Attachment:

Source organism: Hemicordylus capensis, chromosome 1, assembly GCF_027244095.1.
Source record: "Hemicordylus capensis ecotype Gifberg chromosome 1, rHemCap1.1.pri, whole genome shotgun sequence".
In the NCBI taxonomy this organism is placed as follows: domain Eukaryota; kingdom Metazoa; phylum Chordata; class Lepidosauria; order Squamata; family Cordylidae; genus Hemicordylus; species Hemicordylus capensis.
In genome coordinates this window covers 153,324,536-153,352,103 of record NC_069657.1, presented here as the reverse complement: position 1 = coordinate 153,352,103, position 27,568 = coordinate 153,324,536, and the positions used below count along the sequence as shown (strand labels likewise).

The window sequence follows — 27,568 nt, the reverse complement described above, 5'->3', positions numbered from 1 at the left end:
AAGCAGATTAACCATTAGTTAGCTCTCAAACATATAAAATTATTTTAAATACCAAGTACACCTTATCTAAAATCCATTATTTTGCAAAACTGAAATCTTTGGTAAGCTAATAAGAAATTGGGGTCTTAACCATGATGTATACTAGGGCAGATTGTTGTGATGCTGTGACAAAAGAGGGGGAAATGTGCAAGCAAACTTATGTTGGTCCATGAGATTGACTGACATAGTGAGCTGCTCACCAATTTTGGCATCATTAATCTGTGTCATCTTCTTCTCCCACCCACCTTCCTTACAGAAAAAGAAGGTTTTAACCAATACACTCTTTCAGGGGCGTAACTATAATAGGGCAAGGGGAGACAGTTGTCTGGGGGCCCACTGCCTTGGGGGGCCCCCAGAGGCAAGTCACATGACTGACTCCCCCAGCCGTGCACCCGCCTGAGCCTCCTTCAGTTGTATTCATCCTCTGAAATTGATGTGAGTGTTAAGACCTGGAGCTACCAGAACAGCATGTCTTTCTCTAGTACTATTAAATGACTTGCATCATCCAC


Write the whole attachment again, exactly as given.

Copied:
Source organism: Hemicordylus capensis, chromosome 1, assembly GCF_027244095.1.
Source record: "Hemicordylus capensis ecotype Gifberg chromosome 1, rHemCap1.1.pri, whole genome shotgun sequence".
In the NCBI taxonomy this organism is placed as follows: domain Eukaryota; kingdom Metazoa; phylum Chordata; class Lepidosauria; order Squamata; family Cordylidae; genus Hemicordylus; species Hemicordylus capensis.
In genome coordinates this window covers 153,324,536-153,352,103 of record NC_069657.1, presented here as the reverse complement: position 1 = coordinate 153,352,103, position 27,568 = coordinate 153,324,536, and the positions used below count along the sequence as shown (strand labels likewise).

The window sequence follows — 27,568 nt, the reverse complement described above, 5'->3', positions numbered from 1 at the left end:
AAGCAGATTAACCATTAGTTAGCTCTCAAACATATAAAATTATTTTAAATACCAAGTACACCTTATCTAAAATCCATTATTTTGCAAAACTGAAATCTTTGGTAAGCTAATAAGAAATTGGGGTCTTAACCATGATGTATACTAGGGCAGATTGTTGTGATGCTGTGACAAAAGAGGGGGAAATGTGCAAGCAAACTTATGTTGGTCCATGAGATTGACTGACATAGTGAGCTGCTCACCAATTTTGGCATCATTAATCTGTGTCATCTTCTTCTCCCACCCACCTTCCTTACAGAAAAAGAAGGTTTTAACCAATACACTCTTTCAGGGGCGTAACTATAATAGGGCAAGGGGAGACAGTTGTCTGGGGGCCCACTGCCTTGGGGGGCCCCCAGAGGCAAGTCACATGACTGACTCCCCCAGCCGTGCACCCGCCTGAGCCTCCTTCAGTTGTATTCATCCTCTGAAATTGATGTGAGTGTTAAGACCTGGAGCTACCAGAACAGCATGTCTTTCTCTAGTACTATTAAATGACTTGCATCATCCAC